by Rene Allen
During the years I was involved in a medical practice, I wondered what the qualities of a good physician were. The implication was that if I knew what a “good physician” was, I could adopt those same qualities and I too, would be a good physician. I dutifully noted what I saw and liked in this doctor or that one, and worked them into a kind of collage of traits that I put on like my white lab coat.
The funny thing about all of this is that every doctor thinks he or she is a good doctor. Sir William Osler, a great teacher and physician from a hundred years ago, speaking to a graduating class of medical students, said
Curious, odd compounds are these fellow-creatures, at whose
mercy you will be; full of fads and eccentricities, of whims and
fancies; but the more closely we study their little foibles of one
sort and another in the inner life which we see, the more surely
is the conviction borne in upon us of the likeness of their weaknesses
to our own. The similarity would be intolerable if a happy egotism did not often render us forgetful of it.
It is that same, happy egotism that permits us to write. The idea that I have something worthwhile to say, to commit to the written page and therefore to a form of permanence comes from knowledge that my experience is unique, that my thoughts and observations are skewed by who I am, and that frankly, they are not insignificant.
Sometimes, during a day in the office seeing patients, I would have pangs of identification – that oh, boy, that could be me on the examination table, but fortunately, it isn’t: that I, too, am subject to ordinariness, to illness, to being just like everyone else in mortal vulnerability. In practicing medicine, that wasn’t a useful paradigm and I had to learn to move on, to put on again the physician’s egotistic shell of knowledge and skill.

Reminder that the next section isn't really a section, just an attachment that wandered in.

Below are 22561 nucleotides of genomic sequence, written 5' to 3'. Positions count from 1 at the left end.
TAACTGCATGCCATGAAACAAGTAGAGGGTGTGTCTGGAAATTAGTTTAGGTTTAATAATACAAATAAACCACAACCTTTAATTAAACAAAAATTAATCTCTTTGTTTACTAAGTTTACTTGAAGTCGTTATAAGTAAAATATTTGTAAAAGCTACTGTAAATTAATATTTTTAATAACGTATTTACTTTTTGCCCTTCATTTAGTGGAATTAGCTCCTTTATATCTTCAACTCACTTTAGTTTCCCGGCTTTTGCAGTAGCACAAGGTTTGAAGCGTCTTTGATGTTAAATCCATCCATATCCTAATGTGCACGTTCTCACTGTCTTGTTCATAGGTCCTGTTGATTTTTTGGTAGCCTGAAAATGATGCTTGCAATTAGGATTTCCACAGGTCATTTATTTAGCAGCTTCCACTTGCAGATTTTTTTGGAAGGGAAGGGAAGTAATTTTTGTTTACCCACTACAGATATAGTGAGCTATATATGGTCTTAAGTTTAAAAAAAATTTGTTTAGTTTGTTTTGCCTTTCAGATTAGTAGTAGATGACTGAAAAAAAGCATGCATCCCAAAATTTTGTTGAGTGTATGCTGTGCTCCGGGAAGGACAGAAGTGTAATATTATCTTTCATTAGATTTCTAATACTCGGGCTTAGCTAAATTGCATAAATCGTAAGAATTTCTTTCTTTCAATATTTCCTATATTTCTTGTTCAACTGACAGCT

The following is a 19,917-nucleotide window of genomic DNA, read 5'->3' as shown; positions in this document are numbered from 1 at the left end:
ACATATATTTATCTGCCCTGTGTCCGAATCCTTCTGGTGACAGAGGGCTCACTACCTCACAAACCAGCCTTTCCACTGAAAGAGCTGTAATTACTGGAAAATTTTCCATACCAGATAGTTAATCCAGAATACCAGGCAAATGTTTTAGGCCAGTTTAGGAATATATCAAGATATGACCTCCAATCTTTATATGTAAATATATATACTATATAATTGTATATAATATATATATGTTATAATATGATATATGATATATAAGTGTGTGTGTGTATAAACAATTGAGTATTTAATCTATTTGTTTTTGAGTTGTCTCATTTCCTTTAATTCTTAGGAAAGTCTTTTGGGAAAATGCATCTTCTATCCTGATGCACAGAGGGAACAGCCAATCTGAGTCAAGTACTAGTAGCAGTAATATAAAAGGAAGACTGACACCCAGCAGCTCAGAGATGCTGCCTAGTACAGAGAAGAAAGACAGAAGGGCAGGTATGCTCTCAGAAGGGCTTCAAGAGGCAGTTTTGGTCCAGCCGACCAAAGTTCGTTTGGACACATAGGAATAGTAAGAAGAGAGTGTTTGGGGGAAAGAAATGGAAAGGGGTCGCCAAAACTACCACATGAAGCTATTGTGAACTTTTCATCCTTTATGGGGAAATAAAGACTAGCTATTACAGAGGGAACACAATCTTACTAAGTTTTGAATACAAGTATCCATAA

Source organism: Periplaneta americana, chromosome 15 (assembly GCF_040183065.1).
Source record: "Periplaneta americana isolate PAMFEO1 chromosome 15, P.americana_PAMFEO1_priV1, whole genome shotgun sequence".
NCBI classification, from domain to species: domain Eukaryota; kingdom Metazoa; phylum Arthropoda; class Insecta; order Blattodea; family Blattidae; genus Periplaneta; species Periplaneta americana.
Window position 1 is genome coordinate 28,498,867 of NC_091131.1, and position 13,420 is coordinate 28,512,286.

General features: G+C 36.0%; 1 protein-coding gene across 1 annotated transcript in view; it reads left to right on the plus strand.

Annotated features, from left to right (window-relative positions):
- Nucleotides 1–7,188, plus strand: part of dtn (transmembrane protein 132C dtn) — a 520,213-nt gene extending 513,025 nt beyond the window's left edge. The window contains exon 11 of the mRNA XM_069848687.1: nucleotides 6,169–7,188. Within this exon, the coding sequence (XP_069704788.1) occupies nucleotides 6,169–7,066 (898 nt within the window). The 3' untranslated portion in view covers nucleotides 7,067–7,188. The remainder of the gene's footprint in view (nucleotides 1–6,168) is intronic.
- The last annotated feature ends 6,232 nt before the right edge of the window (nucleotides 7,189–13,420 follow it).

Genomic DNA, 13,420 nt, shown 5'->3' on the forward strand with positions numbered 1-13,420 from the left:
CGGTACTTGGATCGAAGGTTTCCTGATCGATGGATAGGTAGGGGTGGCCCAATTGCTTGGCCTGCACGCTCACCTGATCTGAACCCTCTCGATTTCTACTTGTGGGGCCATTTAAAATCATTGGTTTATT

Likewise, I believe with writing the death knell to forward motion on the keyboard and a growing manuscript is the thought that what I’m writing has no merit, that it is mundane, like everything else out there and therefore of no worth. This is not a helpful thought.
The problem is that at times, however, either perspective is bound to be true. Sometimes, just ask me, my writing is so wonderful it could make stars dance. At others, well, to quote Mark Twain in Tom Sawyer, perhaps the best thing to do is draw the sweet curtain of compassion over this scene.
The truth is that neither point of view is going to get the job done, but probably the most helpful perspective is the one that reminds you that you can do it. You have worked to acquire skills. You have learned how to spell and where to put commas, how to construct a paragraph, how to write a cunningly successful hook and how to describe a beach in Malibu. And whizzing through all that wonderful gray and white matter in your brain are circuits of memory and invention and putting them together creates stuff – a little raw and unprocessed, perhaps, but nonetheless unique and charming and worthy to decorate a page.
If it takes a few mind games to confront the blank page with your own witty observations and win, what is wrong with a dose of Osler’s happy egotism?
I have decided to make it real, to see it as I would my white lab coat which, whenever I put it on, means I am really good at this writing business.
But I don’t have to wear it all the time. That’s the key. Sometimes, I can take it off, take a deep breath, give my fingers a rest and just be ordinary.